Hannah and I have come to New York to spend the weekend in Ithaca with our son Will and his wife Laurel. While the others sleep in this Saturday morning in late April, I awake to begin my Daily Morning Routine: an hour of stretching and meditating. Ommmmm. You see, at the age of 68, years of casual inattention to my posture and overall poor body flexibility have finally caught up with me.
You see, four weeks ago, I picked up our grandsons Owen and Max while they stayed with us for four days while Molly and Tip went hiking in Zion National Park. By the fourth day I awoke with a stiff neck. Unable to move my neck right or left without pain, I sought out my friend/physical therapist, Corky Thomson, for some relief.
While reasonably healthy with decent cardio fitness, I have the flexibility of a dining room chair. It seems that my lack of flexibility was an accident waiting to happen; it wasn’t just lifting the boys but years of neglect to maintaining my flexibility. Amazing how the pain and the possibility of not being able to be physical active (especially to play Pickleball) gets my attention and calls me to wake up and smell the coffee.
After learning stretching exercises with Corky, I begin each day with neck and shoulder stretches, arms and legs stretches. Amazingly within a week of her instruction and my commitment, I am indeed more flexible. It’s becoming my yoga, my California Mellow. I get it that I have a lifetime of such morning stretching ahead.
Ithaca, New York is blessed with fantastic waterfall hiking at its doorstep. On previous trips to central New York, with Will and Laurel, Hannah and I have hiked the Buttermilk Falls and Treman State Park Trails right in town. (Go to the categories link to the left of this blog, then click on New York Ithaca area to read those blogs.)
It’s a twenty-minute drive from their place to the southern reaches of their own personal Finger Lake, Cayuga. Today we’ll hike in Taughannock Falls State Park (pronounced Ta-gan-ick). On this last day of April, we have two distinct hiking advantages. One, the park is happy with people but not mobbed. Two, the trees have not leafed out so we can see views from above to the Taughannock River and later to the Taughannock Falls themselves that we wouldn’t see in May.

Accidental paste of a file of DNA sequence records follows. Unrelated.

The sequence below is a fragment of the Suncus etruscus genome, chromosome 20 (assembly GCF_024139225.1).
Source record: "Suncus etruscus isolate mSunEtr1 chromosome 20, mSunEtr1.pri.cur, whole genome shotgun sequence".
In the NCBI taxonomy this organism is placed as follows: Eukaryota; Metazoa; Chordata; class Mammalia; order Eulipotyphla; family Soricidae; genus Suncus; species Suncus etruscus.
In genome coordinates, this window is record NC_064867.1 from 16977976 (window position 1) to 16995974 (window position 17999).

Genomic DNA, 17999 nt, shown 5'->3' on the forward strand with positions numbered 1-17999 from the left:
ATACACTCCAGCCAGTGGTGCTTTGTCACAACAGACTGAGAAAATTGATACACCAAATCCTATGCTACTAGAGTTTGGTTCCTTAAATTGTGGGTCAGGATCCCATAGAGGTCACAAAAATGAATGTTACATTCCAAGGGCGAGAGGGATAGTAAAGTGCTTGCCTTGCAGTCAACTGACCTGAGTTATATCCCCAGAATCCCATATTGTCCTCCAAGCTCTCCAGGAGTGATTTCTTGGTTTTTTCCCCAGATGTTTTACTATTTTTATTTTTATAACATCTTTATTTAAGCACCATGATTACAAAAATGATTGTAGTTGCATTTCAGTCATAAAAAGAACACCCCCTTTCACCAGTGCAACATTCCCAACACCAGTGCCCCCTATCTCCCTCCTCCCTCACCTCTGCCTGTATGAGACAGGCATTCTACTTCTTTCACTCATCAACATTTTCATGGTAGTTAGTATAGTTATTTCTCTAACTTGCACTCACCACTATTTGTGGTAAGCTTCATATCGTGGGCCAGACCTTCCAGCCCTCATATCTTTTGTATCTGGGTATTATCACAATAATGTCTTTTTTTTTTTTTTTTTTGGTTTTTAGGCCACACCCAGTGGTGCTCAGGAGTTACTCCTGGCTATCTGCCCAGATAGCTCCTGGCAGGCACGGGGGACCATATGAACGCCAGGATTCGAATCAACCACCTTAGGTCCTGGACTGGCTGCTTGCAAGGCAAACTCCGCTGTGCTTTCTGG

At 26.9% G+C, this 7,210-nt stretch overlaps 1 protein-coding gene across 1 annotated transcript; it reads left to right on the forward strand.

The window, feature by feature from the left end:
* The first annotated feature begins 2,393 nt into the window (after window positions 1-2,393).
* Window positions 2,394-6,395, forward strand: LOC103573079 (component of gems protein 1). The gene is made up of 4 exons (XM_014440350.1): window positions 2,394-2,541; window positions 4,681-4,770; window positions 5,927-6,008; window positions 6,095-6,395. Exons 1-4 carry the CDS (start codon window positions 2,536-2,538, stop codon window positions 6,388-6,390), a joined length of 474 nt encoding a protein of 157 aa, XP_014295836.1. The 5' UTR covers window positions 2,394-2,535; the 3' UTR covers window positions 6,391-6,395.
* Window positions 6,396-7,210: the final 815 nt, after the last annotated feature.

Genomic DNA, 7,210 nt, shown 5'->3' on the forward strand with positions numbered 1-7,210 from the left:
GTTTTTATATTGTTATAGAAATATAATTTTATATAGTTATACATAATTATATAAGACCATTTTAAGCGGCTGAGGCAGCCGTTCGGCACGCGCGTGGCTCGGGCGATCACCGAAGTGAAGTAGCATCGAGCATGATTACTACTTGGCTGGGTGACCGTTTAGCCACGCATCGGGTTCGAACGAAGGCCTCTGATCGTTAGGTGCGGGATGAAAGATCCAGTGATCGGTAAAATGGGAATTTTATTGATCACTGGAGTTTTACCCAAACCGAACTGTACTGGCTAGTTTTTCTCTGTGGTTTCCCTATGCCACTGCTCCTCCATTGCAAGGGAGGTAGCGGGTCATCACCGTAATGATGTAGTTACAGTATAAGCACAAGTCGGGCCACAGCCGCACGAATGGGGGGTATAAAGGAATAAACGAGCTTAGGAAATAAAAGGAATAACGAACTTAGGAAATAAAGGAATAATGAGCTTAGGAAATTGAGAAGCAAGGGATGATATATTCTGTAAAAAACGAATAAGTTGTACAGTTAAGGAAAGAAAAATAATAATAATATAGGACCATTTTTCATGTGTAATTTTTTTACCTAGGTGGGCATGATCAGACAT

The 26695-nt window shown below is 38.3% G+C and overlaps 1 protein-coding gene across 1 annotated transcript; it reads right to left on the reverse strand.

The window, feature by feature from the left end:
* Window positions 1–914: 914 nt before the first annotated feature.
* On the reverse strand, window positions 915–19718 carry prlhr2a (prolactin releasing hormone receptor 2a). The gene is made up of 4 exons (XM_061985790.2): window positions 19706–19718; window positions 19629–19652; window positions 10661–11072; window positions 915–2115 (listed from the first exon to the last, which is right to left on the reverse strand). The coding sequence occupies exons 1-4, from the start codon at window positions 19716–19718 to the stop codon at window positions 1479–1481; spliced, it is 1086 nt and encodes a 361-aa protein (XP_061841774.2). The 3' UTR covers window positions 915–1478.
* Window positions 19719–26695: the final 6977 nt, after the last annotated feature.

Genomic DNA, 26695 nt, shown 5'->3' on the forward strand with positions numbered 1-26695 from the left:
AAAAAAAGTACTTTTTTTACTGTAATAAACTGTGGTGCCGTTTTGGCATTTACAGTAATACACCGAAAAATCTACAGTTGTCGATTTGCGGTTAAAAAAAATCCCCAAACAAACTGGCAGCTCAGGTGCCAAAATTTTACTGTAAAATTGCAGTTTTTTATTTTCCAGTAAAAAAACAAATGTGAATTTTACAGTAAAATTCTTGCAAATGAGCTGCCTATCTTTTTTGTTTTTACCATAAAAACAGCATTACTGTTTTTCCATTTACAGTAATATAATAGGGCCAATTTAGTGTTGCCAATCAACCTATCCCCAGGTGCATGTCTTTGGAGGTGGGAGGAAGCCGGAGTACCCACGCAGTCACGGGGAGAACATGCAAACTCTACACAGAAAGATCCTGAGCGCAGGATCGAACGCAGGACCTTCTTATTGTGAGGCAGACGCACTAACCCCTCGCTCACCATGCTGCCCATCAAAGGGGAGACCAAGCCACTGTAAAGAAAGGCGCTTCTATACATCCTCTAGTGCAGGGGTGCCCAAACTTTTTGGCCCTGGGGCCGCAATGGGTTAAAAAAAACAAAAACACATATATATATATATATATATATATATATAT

Parking at the trailhead is limited to 30 cars, but across the street there are many more spaces. Beginning the climb to the gorge rim on granite steps, we find the climbing easy and invigorating. Pairing off, Hannah talks with Will in front while I talk up our daughter-in-law Laurel. We’ve hiked and spent so much time with Laurel over the past few years that the conversation flows and life is good when your child marries well.
Very shortly, we are at the top of the gorge on the South Rim Trail, paralleling the cliff to our right. At the rim the hike is on level, hard packed dirt, such that our nearly four-year-old grandson Owen could hike most of it while his two-year-old brother Max would not be far behind.
Rocking along the wide trail we come to an overlook to check out the Taughannock River below. The 52F morning of bright sun makes it shorts weather. The South Rim goes past the 215 foot falls nearly two miles from the trailhead to a walking bridge that crosses to the other side. At the turnaround we are at a country road parking area that allows folks a full view of the waterfall, no matter how little or much they want to hike.
Hikers are protected at the steep sides of the gorge by four-foot fencing on a trail that today can only be described as delightful. At the falls, we descend some 30 feet to a full frontal view of the Taughannock Falls. Here at the falls, there is again ample parking for folks who just want to take in the view.
Paired off again, we four descend the descending trail back to the trailhead. Nearly four miles after our start, we arrive back at the river bottom.
From this point at the trailhead, we now head on the nearly level twenty-foot-wide Gorge Trail along the river to the base of the Taughannock Falls. The Gorge Trail is far busier than the Rim Trails but in an early spring way. Walking three quarters of a mile to the falls we are dwarfed by the high slate and shale cliffs above us.
Crossing the river, we are within 200 yards of the end of the trail. There we are happily rinsed by the mist from the falls. This video captures the falls in action.
The gentle walk back to the trailhead ¾ of a mile away gives us a six-mile morning of hiking joy.
By the way, you may have noticed a blue elephant in some of our pictures. Having forgotten Owen’s stuffed animal Woodstock, we have at least brought Max’s Blue Elephant to travel with us as our Flat Stanley (click on this link to learn more about the young man of children’s literature) to document our travels.
Parents with school age children will know Flat Stanley (a cardboard cutout) as a young man who sees the world and has his picture taken at the various spots when his handlers (anyone who travels) see the world. We plan to take Woodstock and Blue Elephant to the waterfalls, mountaintops, and bluffs of these our United States to take a part of Owen and Max with us when we travel.